How do the people respond? They ignore the LORD and demand a king to go out and fight their battles for them. Then Lord writes:

    With all the memories and traditions of their slavery in the land of Egypt, and the grinding despotism incident to an absolute monarchy of which their ancestors bore witness, they preferred despotism with its evils to the independence they had enjoyed under the Judges; for nationality, to which the Jewish people were casting longing eyes, demands law and order as the first condition of society. In obedience to this same principle the grinding monarchy of Louis XIV seemed preferable to the turbulence and anarchy of the Middle Ages, since unarmed and obscure citizens felt safe in their humble avocations. In like manner, after the license of the French Revolution the people said, “Give to us a king once more!” and seated Napoleon on the throne of the Bourbons,–a ruler who took one man out of every five adults to recruit his armies and consolidate his power, which he called the glory of France. Thus kings have reigned by the will of the people…from Saul and David to our own times, except in those few countries where liberty is preferred to material power and military laurels.

    Except, except. This is the key, my friends: except where liberty is preferred.

    My fear is that we’ve now a populace that prefers cradle-to-grave care to liberty. It prefers maintaining not America with borders, but a worldwide empire. It prefers comfort and ease. It prefers the notion that someone out there has authority and is making plans.

    The LORD’s warning still stands. In exchange for having a king, one gives up their liberty. Slaves get cradle-to-grave care, all right, but it’s not exactly what we Americans are accustomed to. We have forgotten our own Egyptian equivalent: We through off the heavy yolk of monarchy once, but now we clamor for a king.

    Get the (almost) weekly digest!

    Weekly encouragement, direct to your inbox, (almost) every Saturday.

    Powered by ConvertKit

    3 Comments

  • Reply Jeana March 20, 2009 at 12:02 am

    Hey, a picture! I love that I can see what you look like now!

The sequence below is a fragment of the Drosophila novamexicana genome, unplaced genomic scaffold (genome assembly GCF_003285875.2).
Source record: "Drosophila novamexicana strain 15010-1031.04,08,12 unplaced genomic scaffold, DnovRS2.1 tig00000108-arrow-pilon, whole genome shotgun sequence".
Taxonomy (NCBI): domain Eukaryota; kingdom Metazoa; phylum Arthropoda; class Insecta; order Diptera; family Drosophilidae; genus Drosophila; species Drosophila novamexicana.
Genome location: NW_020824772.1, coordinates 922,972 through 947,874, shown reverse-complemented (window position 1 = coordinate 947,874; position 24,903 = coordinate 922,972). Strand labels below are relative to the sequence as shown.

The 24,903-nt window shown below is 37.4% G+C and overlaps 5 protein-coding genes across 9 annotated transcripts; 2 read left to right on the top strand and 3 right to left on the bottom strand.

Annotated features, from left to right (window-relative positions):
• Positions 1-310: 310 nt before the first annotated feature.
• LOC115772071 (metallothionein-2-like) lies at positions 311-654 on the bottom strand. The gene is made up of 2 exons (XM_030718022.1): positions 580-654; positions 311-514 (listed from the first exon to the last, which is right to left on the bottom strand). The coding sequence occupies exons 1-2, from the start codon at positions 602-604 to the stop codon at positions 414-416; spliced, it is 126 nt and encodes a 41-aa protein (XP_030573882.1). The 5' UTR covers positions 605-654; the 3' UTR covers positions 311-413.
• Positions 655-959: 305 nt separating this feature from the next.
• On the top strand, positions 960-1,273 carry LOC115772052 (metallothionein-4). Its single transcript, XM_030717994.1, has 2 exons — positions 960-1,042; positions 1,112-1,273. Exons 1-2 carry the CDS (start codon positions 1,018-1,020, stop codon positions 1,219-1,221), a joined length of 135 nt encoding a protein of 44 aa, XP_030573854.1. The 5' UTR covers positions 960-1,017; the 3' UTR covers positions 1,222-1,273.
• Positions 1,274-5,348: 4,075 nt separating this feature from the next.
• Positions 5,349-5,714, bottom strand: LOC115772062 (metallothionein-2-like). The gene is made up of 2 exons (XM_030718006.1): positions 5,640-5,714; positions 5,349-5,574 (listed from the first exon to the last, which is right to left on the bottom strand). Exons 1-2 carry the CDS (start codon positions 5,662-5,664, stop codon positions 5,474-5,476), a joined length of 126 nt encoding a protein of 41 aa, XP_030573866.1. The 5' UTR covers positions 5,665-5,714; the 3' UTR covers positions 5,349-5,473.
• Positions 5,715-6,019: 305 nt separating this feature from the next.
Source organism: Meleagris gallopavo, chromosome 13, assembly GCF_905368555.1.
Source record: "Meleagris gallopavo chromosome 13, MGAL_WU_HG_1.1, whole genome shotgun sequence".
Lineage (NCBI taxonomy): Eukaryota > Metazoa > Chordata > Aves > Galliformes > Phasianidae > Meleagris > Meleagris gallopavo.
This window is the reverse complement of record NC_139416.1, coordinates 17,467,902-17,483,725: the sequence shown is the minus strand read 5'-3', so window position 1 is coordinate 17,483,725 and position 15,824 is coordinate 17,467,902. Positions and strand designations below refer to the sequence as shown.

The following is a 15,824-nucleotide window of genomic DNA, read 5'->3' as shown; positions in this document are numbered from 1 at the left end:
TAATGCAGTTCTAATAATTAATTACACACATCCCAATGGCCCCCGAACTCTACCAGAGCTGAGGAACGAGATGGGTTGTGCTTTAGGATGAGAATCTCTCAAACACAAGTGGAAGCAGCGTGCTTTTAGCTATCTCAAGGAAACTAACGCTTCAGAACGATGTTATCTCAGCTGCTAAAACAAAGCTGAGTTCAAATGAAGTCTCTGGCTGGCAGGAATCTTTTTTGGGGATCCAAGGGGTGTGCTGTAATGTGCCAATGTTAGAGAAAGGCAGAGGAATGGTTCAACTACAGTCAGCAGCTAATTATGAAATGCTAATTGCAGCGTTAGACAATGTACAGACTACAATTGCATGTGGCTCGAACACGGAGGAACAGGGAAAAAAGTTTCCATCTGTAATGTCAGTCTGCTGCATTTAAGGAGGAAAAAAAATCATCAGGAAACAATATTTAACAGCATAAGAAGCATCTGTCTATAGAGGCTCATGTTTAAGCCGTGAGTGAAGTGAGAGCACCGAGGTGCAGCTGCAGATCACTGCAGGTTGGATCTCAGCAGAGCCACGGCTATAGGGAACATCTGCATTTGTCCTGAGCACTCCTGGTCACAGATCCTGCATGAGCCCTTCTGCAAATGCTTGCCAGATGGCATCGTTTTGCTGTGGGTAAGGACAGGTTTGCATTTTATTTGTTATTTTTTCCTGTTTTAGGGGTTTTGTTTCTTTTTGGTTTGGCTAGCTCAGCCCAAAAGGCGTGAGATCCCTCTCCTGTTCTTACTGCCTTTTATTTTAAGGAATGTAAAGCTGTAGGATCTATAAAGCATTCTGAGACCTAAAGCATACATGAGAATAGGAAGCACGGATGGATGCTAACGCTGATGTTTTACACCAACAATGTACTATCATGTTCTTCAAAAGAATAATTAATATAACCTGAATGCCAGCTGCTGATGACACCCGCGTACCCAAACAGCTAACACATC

Yes, and doesn’t it make sense, with the people’s faith and conviction being fairly new, that they are still depending on their own ideas of what would work, rather than trusting God with the unseen?

  • Reply Brandy March 19, 2009 at 6:53 pm

    Hello, my MIA blogging friend. 🙂 What a coincidence! I didn’t make that connection about Eli’s sons vs. Samuel’s sons, either. One of the things Lord says about that, which I didn’t put into the quote, is that the people didn’t seem to trust God to take care of Samuel’s sons the way He had Eli’s sons. So there was still some lack of faith there. However, I love your point that the people were finally offended by sin!

    I am loving this book by Lord. E. has a budding interest in politics, and I’ve never really read the Bible through political eyes before, so we are having interesting discussions about basic politics using Biblical history, which is a great foundation, even though I didn’t plan it that way.

    This book is a feast. 🙂

  • Reply Jeana March 19, 2009 at 11:33 am

    Brandy, the kids and I are reading through 1 Samuel right now, so I’m really enjoying these posts. Yesterday something really clicked for me, that I had missed when we read that part of Samuel:

    We talked about how Eli’s sons were corrupt too, and God dealt with that by raising up Samuel and, uh, doing away with Eli’s sons. Why didn’t the people remember this, and trust God to take care of Samuel’s ungodly sons? Reading your post yesterday I saw it: when Eli’s sons were wicked, so were the people, so they didn’t care. Now the people’s hearts had changed some, so it bothered them that Samuel’s sons were wicked, but they went about solving it through their own pragmatism, rather than trusting the system God had set up. (This was what we talked about when we read the chapter.)

    Excellent points today, as always. I’ve got to track down a copy of this book.

  • Leave a Reply